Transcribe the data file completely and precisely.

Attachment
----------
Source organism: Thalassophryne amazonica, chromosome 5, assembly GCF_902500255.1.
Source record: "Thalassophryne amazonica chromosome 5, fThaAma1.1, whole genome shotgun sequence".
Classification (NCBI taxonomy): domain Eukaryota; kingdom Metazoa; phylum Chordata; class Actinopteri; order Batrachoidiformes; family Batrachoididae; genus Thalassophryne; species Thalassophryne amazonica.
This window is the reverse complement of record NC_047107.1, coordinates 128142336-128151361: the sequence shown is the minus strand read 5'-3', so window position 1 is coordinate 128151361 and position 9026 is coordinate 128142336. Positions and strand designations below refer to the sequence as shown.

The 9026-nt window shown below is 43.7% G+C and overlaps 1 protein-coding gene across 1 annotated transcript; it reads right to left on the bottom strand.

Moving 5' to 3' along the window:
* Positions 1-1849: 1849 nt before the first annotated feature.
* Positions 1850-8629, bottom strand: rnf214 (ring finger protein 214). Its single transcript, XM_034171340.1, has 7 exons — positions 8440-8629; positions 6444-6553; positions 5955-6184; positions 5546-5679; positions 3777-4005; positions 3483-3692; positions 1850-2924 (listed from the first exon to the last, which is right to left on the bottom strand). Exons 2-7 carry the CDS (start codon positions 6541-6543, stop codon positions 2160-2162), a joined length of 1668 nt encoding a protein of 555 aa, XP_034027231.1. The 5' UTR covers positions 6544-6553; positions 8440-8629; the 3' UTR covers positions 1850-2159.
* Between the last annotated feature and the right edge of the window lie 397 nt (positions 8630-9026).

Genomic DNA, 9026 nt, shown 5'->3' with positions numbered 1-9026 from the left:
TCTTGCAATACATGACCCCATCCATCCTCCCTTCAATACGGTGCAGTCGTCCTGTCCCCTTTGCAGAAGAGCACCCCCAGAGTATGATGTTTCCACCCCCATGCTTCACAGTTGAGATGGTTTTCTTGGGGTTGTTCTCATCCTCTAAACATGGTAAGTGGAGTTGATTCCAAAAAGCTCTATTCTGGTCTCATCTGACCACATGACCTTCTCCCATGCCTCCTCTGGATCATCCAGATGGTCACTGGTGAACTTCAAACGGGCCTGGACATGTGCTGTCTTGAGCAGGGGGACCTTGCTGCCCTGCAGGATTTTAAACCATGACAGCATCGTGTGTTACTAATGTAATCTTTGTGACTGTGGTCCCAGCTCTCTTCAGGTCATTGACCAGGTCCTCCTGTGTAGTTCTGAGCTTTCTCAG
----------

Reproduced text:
Source organism: Thalassophryne amazonica, chromosome 5, assembly GCF_902500255.1.
Source record: "Thalassophryne amazonica chromosome 5, fThaAma1.1, whole genome shotgun sequence".
Classification (NCBI taxonomy): domain Eukaryota; kingdom Metazoa; phylum Chordata; class Actinopteri; order Batrachoidiformes; family Batrachoididae; genus Thalassophryne; species Thalassophryne amazonica.
This window is the reverse complement of record NC_047107.1, coordinates 128142336-128151361: the sequence shown is the minus strand read 5'-3', so window position 1 is coordinate 128151361 and position 9026 is coordinate 128142336. Positions and strand designations below refer to the sequence as shown.

The 9026-nt window shown below is 43.7% G+C and overlaps 1 protein-coding gene across 1 annotated transcript; it reads right to left on the bottom strand.

Moving 5' to 3' along the window:
* Positions 1-1849: 1849 nt before the first annotated feature.
* Positions 1850-8629, bottom strand: rnf214 (ring finger protein 214). Its single transcript, XM_034171340.1, has 7 exons — positions 8440-8629; positions 6444-6553; positions 5955-6184; positions 5546-5679; positions 3777-4005; positions 3483-3692; positions 1850-2924 (listed from the first exon to the last, which is right to left on the bottom strand). Exons 2-7 carry the CDS (start codon positions 6541-6543, stop codon positions 2160-2162), a joined length of 1668 nt encoding a protein of 555 aa, XP_034027231.1. The 5' UTR covers positions 6544-6553; positions 8440-8629; the 3' UTR covers positions 1850-2159.
* Between the last annotated feature and the right edge of the window lie 397 nt (positions 8630-9026).

Genomic DNA, 9026 nt, shown 5'->3' with positions numbered 1-9026 from the left:
TCTTGCAATACATGACCCCATCCATCCTCCCTTCAATACGGTGCAGTCGTCCTGTCCCCTTTGCAGAAGAGCACCCCCAGAGTATGATGTTTCCACCCCCATGCTTCACAGTTGAGATGGTTTTCTTGGGGTTGTTCTCATCCTCTAAACATGGTAAGTGGAGTTGATTCCAAAAAGCTCTATTCTGGTCTCATCTGACCACATGACCTTCTCCCATGCCTCCTCTGGATCATCCAGATGGTCACTGGTGAACTTCAAACGGGCCTGGACATGTGCTGTCTTGAGCAGGGGGACCTTGCTGCCCTGCAGGATTTTAAACCATGACAGCATCGTGTGTTACTAATGTAATCTTTGTGACTGTGGTCCCAGCTCTCTTCAGGTCATTGACCAGGTCCTCCTGTGTAGTTCTGAGCTTTCTCAG